For something to be a phobia it is the fear itself which must be irrational, i.e. there is no way for the person experiencing the fear to justify the level of fear they experience. For example, given the data that a plastic doll has never attacked anyone and reaching the logical conclusion that dolls are therefore harmless, it is still possible for someone to fear plastic dolls whilst at the same time knowing there is nothing to fear. Knowing there is nothing to fear and yet fearing it anyway is what makes the fear itself irrational and therefore a phobia.
For Islamophobia to be a phobia of Islam one must genuinely believe that there is very little or no threat at all, whether or not this opinion is well informed, ill informed, or completely uninformed is irrelevant, the important factor is that despite concluding there is no threat the person continues to fear Islam (or disproportionately fear Islam if one decides it poses a small threat).
- A fear of dolls is a phobia if you know that dolls cannot willfully harm you.
- If a person knows that most spiders are not poisonous then fearing all spiders is a phobia.
- If a person knows that few spiders are poisonous then a small amount of fear is warranted, but a high level of terror of all spiders is a phobia – because the fear is known by the phobic person to be disproportionately high for the threat.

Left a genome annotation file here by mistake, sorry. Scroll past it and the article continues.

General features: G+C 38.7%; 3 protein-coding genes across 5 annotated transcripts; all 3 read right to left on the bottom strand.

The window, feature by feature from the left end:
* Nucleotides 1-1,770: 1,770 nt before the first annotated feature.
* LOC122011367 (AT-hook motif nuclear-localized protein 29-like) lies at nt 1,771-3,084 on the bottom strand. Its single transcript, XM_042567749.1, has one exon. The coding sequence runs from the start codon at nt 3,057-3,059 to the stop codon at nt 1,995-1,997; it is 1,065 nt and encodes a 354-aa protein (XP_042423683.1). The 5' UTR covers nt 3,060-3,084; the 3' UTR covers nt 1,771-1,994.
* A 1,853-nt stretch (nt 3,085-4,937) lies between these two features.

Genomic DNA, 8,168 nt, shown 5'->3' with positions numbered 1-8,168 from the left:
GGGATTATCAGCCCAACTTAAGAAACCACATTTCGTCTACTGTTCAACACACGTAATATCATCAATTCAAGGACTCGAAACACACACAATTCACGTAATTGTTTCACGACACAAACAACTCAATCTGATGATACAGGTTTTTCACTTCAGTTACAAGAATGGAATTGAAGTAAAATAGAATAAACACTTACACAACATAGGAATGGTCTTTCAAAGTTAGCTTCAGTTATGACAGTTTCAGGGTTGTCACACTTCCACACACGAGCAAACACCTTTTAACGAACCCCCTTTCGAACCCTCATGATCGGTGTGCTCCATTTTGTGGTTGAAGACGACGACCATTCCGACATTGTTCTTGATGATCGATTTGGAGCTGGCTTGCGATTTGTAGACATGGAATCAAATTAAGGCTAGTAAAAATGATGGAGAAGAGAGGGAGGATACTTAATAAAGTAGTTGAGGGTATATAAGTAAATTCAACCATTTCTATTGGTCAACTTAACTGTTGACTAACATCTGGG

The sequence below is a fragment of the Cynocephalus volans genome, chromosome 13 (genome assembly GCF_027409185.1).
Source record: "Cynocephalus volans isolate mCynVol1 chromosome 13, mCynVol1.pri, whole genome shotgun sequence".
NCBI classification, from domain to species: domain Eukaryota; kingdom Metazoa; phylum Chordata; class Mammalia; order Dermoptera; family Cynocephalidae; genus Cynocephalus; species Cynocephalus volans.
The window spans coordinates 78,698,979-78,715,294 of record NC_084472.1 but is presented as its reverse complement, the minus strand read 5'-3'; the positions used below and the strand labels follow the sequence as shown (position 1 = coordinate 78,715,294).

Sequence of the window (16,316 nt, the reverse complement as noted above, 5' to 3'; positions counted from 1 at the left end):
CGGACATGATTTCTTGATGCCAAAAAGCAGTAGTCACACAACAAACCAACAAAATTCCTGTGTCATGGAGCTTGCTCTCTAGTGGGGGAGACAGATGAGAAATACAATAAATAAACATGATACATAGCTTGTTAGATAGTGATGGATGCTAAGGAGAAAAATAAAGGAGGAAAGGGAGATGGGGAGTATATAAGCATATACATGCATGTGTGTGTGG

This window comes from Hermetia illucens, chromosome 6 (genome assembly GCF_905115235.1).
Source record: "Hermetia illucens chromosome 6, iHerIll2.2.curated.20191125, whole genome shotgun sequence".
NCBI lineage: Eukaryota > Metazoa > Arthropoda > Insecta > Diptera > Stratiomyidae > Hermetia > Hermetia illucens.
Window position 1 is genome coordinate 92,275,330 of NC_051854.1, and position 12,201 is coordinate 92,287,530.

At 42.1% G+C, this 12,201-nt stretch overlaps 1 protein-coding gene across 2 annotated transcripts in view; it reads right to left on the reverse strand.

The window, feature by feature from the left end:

- If a person believes that all spiders are poisonous then fearing all spiders is not a phobia, it is an irrational/erroneous conclusion, possibly based on little or incorrect data. If it is proven to the person that most spiders are not poisonous it should change their level of fear of spiders, if they remain desperately fearsome of all spiders then it becomes a phobia.
People who have a phobia tend to avoid exposure to that which they fear, or when forced to be exposed to the thing they fear they are uncomfortable and wish to leave. People who have a spider phobia tend to run away from spiders rather than seek them out to kill them. People who have a clown phobia tend to run away from clowns rather than to seek them out and attack them.
One cannot say that Muslims pose no risk at all, but only in the same way that one cannot say strangers pose no risk at all; but fear of what Muslims might do is related to how they look (visually identifiable as a Muslim) or when they are in a social situation which identifies them as a Muslim. The risk of being killed or harmed by a Muslim is probably less statistically likely than being killed by a non-Muslim, a complete stranger, or even someone you know. It seems that the level of risk of harm from Muslims is what is actually being discussed when people argue as to whether or not Islamophobia is a real phenomenon. This however distracts from the fact that the conclusion one reaches is nothing to do with whether or not fearing a belief or believer is a phobia.